Evolution and humans:big brain size and food supply (Evolution)

by David Turell @, Wednesday, June 21, 2017, 01:50 (277 days ago) @ David Turell

This article poo poos the social brain idea for enlargement:


"In the past two million years, humans have experienced a massive increase in brain size, one not seen in any other species. This rapid evolution gave us brains roughly triple the volume of those of our pre-human ancestors.

"But the intelligence we enjoy as a result would seem to be advantageous for all sorts of species, not just us. So why was ours the only line to go down this route?

"The social brain hypothesis was a popular answer. It claims that bigger brains and advanced cognitive abilities are primarily an adaptation to social complexities, with natural selection strongly favouring individuals that can outsmart rivals.

"Some researchers, myself included, have never been especially persuaded by this idea, which gains its principal support from decades-old evidence that primates in bigger groups have larger brains. Large brains in humans supposedly followed from our ancestors living in relatively large groups, according to this argument.

"A new study now challenges the foundational evidence for this link. The problem is that traditional analyses have been based on too few species, says a team at New York University (NYU).

"The researchers collected measures of primate brains and sociality from more than 140 primate species, about three times as many as before, and found no correlation between indicators of brain size and measures of sociality such as group size.

"Their statistics look strong. The social brain hypothesis has failed its biggest test so far.

"Proponents of the social brain hypothesis will doubtless seek ways to resuscitate it, but for the moment the question of why humans gained big brains needs another kind of answer.

"The NYU team offers one. They found that among primates, brain volume is correlated with diet, with fruit-eating primates having the biggest brains. This idea, raised decades ago but long overshadowed by the social brain hypothesis, raises two complementary possibilities.

"First is the idea that brainy individuals are better foragers. Fruits are hard to find in a tropical forest, and so bigger-brained individuals might benefit if they are smart enough to find fruit more efficiently. That is plausible – but suspiciously simple.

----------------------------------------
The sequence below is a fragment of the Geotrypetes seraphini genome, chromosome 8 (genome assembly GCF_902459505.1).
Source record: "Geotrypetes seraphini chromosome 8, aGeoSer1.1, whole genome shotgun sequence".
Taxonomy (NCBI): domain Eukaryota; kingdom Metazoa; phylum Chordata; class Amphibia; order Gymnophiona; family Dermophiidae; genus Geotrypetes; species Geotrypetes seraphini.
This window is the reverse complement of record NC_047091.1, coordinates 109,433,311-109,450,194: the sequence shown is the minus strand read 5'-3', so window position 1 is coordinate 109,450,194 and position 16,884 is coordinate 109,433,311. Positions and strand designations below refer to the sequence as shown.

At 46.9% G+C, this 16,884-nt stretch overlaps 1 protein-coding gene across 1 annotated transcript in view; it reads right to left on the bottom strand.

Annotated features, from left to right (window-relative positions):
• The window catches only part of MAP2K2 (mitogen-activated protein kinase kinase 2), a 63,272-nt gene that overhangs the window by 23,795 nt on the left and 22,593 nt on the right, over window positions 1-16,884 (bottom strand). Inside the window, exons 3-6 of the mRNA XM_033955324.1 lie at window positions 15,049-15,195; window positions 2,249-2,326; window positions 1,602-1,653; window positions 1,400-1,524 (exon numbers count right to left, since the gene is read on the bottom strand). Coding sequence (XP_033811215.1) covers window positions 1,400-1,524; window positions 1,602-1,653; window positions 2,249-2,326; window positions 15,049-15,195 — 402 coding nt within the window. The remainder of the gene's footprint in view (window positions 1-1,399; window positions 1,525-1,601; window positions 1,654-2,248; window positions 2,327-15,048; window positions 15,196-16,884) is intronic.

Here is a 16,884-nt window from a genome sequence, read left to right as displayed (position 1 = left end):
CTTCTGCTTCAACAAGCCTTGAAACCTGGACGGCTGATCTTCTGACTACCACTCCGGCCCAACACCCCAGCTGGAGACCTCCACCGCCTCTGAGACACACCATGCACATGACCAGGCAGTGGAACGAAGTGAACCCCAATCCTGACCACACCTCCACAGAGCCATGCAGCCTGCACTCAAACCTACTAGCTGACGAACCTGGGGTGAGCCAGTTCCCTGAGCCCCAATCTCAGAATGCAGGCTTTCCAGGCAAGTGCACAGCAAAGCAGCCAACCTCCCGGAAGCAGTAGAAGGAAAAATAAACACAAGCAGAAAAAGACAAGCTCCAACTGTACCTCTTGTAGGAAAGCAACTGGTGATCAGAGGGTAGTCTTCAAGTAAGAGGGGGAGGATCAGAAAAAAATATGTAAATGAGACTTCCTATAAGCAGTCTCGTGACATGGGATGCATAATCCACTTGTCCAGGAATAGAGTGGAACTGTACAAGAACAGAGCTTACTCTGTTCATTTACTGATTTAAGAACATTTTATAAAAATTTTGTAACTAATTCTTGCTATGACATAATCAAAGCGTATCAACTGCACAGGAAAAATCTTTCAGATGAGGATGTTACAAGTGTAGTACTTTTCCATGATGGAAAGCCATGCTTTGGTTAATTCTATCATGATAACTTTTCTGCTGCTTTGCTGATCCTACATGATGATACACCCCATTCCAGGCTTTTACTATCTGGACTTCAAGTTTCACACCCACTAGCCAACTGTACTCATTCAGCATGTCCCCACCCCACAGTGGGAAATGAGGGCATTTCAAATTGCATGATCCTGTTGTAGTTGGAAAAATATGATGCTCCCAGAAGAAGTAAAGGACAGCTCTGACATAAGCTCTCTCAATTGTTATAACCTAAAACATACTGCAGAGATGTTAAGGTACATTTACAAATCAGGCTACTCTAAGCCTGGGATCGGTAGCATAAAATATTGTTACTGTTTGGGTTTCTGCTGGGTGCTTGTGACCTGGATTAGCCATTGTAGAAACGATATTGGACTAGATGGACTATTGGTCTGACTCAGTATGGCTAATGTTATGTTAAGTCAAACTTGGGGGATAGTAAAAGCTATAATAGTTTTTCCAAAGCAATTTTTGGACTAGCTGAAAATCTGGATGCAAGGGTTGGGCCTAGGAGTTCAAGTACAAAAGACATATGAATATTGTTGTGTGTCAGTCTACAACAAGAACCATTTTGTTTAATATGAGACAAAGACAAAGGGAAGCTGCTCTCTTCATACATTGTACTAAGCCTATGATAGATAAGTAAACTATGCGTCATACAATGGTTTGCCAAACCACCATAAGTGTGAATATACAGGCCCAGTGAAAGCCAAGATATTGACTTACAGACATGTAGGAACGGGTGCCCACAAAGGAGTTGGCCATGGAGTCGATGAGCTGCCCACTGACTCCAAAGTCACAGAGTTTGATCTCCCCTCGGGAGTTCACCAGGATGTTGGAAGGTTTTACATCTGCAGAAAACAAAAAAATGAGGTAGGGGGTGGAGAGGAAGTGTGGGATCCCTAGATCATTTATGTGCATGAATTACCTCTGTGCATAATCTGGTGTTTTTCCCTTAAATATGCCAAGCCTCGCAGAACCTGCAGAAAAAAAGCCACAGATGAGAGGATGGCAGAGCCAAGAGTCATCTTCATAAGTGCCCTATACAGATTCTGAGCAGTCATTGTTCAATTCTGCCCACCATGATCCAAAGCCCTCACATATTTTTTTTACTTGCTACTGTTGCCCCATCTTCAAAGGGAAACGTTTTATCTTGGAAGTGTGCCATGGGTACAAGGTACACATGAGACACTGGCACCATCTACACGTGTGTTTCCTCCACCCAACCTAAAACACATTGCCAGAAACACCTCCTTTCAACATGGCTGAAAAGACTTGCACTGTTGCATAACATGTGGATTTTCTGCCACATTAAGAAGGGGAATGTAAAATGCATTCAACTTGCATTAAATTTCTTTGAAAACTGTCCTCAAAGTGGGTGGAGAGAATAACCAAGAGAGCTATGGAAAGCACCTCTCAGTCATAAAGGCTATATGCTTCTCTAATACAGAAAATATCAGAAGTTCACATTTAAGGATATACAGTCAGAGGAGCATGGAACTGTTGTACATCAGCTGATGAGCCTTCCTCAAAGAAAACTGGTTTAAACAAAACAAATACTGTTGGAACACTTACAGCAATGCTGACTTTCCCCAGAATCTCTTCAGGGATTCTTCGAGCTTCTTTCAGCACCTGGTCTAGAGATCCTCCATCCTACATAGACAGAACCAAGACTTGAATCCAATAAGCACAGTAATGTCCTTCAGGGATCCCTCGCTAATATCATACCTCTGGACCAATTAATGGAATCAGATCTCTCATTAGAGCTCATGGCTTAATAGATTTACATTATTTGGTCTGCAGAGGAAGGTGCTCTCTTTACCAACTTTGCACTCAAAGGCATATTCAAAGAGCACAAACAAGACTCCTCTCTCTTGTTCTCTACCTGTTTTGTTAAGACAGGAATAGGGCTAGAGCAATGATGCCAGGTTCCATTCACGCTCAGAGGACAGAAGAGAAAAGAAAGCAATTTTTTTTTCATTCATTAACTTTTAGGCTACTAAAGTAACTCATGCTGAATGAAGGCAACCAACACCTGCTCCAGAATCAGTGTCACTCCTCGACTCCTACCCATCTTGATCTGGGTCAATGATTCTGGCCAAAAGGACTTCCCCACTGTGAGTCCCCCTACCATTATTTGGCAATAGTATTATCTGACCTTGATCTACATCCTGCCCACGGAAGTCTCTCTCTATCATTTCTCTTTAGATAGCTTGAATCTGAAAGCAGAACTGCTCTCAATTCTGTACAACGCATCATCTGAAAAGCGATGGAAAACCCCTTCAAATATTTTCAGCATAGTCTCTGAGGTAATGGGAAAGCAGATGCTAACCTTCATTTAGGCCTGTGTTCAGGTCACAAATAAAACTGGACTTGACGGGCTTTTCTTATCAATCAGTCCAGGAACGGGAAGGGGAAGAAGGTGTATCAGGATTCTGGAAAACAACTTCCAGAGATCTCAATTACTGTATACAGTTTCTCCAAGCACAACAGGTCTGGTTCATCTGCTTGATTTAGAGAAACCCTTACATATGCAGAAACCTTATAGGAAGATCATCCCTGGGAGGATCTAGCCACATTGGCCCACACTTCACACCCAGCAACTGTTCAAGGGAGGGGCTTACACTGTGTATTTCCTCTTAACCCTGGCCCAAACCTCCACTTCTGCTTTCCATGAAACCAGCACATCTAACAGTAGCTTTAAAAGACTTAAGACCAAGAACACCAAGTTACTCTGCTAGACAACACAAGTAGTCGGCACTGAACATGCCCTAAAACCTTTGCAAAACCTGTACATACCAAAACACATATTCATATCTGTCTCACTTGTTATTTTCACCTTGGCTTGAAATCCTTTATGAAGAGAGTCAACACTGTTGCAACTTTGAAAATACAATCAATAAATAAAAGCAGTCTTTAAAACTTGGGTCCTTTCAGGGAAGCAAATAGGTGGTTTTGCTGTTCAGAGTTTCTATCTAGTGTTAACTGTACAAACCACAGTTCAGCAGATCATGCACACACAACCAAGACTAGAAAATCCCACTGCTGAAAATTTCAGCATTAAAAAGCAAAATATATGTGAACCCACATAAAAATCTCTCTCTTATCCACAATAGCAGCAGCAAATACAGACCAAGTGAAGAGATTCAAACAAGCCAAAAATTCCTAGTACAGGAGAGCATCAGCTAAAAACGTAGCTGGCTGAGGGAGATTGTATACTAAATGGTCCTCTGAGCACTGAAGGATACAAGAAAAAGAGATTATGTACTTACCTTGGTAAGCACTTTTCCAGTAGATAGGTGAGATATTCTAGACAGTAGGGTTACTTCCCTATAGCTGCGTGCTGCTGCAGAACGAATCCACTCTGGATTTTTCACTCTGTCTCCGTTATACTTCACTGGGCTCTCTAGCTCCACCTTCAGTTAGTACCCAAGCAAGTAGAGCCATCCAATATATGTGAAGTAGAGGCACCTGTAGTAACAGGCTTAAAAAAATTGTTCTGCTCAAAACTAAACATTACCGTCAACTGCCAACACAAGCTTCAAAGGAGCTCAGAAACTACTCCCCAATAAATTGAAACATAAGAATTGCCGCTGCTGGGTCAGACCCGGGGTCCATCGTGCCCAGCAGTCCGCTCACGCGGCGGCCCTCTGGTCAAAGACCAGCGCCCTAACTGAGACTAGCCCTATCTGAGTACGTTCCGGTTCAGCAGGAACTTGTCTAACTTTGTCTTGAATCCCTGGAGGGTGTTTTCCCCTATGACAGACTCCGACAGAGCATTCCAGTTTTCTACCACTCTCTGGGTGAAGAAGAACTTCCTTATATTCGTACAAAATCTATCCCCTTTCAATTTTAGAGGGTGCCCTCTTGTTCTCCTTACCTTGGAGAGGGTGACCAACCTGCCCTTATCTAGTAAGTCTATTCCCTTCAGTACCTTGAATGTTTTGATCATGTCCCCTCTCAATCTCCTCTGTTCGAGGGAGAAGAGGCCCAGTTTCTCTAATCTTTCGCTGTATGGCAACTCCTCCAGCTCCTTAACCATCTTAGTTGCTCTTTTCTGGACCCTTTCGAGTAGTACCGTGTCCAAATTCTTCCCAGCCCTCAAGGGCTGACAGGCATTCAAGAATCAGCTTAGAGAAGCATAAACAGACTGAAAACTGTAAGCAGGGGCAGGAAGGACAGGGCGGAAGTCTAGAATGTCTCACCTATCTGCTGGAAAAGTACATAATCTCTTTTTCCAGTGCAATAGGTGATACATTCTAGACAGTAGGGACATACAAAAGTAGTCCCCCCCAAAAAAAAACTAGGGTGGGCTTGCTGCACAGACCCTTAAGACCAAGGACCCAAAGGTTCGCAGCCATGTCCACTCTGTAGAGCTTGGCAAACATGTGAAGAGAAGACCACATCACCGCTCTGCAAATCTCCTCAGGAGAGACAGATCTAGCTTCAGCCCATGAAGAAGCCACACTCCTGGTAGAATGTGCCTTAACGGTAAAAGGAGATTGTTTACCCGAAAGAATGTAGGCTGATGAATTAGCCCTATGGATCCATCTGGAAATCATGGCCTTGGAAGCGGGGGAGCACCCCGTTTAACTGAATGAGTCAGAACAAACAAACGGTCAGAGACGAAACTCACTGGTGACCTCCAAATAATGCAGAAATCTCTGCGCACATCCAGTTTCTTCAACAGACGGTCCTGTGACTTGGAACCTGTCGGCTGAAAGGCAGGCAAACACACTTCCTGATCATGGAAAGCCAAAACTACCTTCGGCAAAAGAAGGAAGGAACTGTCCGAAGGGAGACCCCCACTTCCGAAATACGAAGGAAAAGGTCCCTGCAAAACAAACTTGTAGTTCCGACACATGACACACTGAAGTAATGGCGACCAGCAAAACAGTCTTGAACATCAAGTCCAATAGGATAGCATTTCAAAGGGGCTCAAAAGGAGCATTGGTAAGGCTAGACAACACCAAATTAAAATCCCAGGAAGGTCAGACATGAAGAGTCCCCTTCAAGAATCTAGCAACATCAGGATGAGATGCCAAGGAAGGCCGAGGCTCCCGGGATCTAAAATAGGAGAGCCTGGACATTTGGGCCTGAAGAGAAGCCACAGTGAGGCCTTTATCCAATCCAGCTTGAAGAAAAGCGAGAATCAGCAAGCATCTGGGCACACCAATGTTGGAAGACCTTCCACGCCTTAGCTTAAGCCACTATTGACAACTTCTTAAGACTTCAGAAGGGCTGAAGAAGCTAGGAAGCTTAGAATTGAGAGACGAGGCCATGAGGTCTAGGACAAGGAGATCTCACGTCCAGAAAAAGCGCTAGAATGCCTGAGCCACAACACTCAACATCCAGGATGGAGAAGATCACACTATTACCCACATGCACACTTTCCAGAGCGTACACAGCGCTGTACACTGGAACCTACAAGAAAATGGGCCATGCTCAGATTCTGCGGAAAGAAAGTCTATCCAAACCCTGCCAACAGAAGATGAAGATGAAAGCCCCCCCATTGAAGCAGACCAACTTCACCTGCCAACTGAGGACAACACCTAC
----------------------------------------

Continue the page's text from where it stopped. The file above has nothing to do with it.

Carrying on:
"The other explanation for fruit-eaters having big brains is the energy allocation hypothesis. It takes an entirely different approach, noting that brains need a lot of energy. Every primate would have a bigger brain if only they could afford them, metabolically speaking, it suggests.

"The human brain consumes more than a fifth of the energy we use when at rest. If some other organ is not to be under-supplied, we need to acquire more energy for our size than other species.

"How, then, can we afford to divert fuel to especially big brains? High-quality diets provide one mechanism. Fruits, being sugar-rich, supply more easily digested energy than most items eaten by primates, such as leaves.

"This concept appeals to those, like me, who think that a diet of cooked food has been a critical influence on human evolution ever since the emergence of Homo erectus almost two million years ago. Cooked food provides easily available energy, requires little digestion, can be eaten in a fraction of the time it takes to consume raw food, and is unique to humans.

"The evidence that fruit-eating primates are big-brained strengthens the idea that our unique cognitive ability was made possible by our uniquely high-quality diets.:

Comment: the obvious corollary is if you have a big enough brain to control fire, you can nourish that big brain so it works properly. See my entry yesterday: Tuesday, June 20, 2017, 00:36 . Once again, big brain first, use second.

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